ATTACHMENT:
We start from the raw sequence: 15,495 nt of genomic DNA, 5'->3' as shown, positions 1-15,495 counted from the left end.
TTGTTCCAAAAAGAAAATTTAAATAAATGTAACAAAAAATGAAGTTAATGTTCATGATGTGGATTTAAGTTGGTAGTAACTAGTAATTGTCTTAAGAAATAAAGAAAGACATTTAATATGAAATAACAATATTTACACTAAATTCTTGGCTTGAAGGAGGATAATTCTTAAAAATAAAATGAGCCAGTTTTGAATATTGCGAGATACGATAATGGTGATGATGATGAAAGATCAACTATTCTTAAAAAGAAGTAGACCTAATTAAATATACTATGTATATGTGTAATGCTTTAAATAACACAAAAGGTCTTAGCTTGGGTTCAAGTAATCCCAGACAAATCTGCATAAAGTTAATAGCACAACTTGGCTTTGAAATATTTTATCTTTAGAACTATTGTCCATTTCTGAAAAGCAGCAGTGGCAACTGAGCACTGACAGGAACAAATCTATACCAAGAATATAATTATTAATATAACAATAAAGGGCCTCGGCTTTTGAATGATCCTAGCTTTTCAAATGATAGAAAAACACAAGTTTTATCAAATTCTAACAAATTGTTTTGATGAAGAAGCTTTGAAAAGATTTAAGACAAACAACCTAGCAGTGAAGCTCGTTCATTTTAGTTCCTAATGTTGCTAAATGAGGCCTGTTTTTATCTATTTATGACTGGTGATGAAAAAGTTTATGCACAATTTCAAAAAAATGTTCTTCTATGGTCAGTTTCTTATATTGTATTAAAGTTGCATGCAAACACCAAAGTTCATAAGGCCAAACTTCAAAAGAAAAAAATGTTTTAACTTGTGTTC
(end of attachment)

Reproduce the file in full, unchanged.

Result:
We start from the raw sequence: 15,495 nt of genomic DNA, 5'->3' as shown, positions 1-15,495 counted from the left end.
TTGTTCCAAAAAGAAAATTTAAATAAATGTAACAAAAAATGAAGTTAATGTTCATGATGTGGATTTAAGTTGGTAGTAACTAGTAATTGTCTTAAGAAATAAAGAAAGACATTTAATATGAAATAACAATATTTACACTAAATTCTTGGCTTGAAGGAGGATAATTCTTAAAAATAAAATGAGCCAGTTTTGAATATTGCGAGATACGATAATGGTGATGATGATGAAAGATCAACTATTCTTAAAAAGAAGTAGACCTAATTAAATATACTATGTATATGTGTAATGCTTTAAATAACACAAAAGGTCTTAGCTTGGGTTCAAGTAATCCCAGACAAATCTGCATAAAGTTAATAGCACAACTTGGCTTTGAAATATTTTATCTTTAGAACTATTGTCCATTTCTGAAAAGCAGCAGTGGCAACTGAGCACTGACAGGAACAAATCTATACCAAGAATATAATTATTAATATAACAATAAAGGGCCTCGGCTTTTGAATGATCCTAGCTTTTCAAATGATAGAAAAACACAAGTTTTATCAAATTCTAACAAATTGTTTTGATGAAGAAGCTTTGAAAAGATTTAAGACAAACAACCTAGCAGTGAAGCTCGTTCATTTTAGTTCCTAATGTTGCTAAATGAGGCCTGTTTTTATCTATTTATGACTGGTGATGAAAAAGTTTATGCACAATTTCAAAAAAATGTTCTTCTATGGTCAGTTTCTTATATTGTATTAAAGTTGCATGCAAACACCAAAGTTCATAAGGCCAAACTTCAAAAGAAAAAAATGTTTTAACTTGTGTTC